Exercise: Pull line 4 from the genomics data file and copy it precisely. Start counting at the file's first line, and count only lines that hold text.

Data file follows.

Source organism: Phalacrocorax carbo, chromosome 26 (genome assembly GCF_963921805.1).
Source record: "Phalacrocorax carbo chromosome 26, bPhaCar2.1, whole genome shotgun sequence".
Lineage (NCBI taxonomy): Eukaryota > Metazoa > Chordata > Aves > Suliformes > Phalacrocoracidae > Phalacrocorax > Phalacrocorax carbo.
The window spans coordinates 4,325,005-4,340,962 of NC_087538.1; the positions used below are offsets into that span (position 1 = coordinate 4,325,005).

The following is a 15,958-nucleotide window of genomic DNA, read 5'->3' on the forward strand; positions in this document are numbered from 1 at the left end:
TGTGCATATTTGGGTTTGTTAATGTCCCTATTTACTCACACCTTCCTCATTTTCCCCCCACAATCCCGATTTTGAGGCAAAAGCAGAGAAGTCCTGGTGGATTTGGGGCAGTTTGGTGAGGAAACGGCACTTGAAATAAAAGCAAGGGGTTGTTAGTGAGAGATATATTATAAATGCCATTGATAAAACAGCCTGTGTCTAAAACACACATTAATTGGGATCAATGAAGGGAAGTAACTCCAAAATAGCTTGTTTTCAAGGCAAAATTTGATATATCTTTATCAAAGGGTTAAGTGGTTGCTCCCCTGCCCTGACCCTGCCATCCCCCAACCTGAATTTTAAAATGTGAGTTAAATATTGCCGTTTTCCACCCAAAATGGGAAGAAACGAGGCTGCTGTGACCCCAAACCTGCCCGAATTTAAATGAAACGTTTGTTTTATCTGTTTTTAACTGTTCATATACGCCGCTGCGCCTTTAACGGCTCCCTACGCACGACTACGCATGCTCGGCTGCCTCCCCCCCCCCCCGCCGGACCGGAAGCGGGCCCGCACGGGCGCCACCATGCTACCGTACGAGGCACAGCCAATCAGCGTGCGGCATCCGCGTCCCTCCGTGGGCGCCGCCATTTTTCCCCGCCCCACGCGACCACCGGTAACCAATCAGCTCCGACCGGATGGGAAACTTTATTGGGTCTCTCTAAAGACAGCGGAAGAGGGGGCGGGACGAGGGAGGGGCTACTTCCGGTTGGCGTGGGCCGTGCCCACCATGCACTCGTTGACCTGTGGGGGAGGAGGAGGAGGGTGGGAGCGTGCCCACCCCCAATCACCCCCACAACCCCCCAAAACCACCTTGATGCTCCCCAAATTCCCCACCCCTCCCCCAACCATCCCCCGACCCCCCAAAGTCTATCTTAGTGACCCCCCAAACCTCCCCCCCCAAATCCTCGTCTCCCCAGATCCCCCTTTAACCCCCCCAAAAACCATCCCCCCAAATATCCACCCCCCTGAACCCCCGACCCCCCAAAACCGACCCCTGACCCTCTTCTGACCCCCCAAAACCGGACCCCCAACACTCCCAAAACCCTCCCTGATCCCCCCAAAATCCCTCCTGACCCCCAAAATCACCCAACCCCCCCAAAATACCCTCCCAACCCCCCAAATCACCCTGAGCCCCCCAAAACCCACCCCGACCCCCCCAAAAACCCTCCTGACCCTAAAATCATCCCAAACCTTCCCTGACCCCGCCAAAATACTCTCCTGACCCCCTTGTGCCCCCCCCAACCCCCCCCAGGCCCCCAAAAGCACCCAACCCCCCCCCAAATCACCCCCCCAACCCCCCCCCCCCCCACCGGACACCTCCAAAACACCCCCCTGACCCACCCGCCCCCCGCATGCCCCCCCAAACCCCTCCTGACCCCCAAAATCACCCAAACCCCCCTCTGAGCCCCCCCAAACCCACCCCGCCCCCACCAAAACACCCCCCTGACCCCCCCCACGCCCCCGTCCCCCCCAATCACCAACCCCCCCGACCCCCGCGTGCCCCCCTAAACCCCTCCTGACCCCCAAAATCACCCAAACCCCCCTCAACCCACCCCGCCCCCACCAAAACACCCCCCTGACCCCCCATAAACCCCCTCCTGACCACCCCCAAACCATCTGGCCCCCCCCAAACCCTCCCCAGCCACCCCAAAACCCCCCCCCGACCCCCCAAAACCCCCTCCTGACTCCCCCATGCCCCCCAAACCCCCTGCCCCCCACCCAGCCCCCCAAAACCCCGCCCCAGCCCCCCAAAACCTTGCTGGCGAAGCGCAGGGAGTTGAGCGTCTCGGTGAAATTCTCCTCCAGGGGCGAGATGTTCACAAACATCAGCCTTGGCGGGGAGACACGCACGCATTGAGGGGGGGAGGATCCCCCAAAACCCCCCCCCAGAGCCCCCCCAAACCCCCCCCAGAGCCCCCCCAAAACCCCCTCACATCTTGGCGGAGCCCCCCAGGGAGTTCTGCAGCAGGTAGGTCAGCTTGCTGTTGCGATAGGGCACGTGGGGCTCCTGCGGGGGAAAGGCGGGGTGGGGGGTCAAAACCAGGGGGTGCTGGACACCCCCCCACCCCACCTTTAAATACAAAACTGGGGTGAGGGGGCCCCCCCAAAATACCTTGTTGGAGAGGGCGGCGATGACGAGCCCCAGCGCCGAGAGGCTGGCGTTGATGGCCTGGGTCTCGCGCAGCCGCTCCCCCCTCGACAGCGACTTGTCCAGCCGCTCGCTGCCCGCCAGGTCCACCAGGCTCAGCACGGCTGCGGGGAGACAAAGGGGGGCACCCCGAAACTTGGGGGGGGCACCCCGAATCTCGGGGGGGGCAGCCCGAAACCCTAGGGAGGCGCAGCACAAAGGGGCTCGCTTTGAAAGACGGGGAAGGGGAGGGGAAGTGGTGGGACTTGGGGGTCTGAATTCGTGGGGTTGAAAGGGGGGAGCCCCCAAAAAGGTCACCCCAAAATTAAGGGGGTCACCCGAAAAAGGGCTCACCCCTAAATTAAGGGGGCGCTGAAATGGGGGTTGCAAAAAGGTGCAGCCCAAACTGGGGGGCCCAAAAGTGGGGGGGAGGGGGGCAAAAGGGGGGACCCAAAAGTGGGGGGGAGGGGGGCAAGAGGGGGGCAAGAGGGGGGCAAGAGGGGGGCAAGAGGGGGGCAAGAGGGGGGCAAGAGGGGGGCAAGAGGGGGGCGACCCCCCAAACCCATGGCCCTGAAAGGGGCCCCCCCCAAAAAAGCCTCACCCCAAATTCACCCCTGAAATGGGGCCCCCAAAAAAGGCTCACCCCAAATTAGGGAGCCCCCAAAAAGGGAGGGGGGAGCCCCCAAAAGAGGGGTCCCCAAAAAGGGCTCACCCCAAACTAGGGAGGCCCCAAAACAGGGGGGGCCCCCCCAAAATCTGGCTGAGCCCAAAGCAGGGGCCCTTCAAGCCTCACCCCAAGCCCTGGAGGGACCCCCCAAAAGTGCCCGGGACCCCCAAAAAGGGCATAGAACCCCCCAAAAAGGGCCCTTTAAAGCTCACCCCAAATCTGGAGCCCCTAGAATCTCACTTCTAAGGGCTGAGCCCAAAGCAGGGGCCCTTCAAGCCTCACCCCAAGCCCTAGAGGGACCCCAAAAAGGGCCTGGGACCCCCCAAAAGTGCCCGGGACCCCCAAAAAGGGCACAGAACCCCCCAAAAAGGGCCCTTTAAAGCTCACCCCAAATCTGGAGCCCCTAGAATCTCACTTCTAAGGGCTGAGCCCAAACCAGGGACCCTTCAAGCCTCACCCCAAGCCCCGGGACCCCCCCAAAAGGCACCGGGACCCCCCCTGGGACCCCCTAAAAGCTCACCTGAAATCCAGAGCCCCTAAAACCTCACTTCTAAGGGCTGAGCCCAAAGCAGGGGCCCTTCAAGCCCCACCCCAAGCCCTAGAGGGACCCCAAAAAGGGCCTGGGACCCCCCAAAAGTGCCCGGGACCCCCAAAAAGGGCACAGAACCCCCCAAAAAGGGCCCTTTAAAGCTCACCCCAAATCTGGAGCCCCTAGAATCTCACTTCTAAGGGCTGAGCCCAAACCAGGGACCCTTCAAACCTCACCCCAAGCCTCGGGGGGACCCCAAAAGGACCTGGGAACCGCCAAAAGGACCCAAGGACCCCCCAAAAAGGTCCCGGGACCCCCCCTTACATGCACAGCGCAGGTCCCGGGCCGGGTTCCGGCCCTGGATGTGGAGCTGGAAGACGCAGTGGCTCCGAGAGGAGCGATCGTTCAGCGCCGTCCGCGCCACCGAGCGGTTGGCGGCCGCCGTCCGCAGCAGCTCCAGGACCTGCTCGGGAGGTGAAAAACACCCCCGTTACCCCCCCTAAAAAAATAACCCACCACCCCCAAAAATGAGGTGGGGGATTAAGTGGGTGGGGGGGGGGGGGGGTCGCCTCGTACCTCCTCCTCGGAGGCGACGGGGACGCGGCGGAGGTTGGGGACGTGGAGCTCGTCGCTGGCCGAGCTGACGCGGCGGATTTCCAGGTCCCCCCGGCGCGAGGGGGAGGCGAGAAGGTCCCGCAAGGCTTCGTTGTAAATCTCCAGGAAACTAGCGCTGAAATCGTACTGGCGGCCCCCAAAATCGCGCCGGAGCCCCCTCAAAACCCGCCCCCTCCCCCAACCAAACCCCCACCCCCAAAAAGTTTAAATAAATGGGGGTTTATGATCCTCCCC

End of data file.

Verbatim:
The window spans coordinates 4,325,005-4,340,962 of NC_087538.1; the positions used below are offsets into that span (position 1 = coordinate 4,325,005).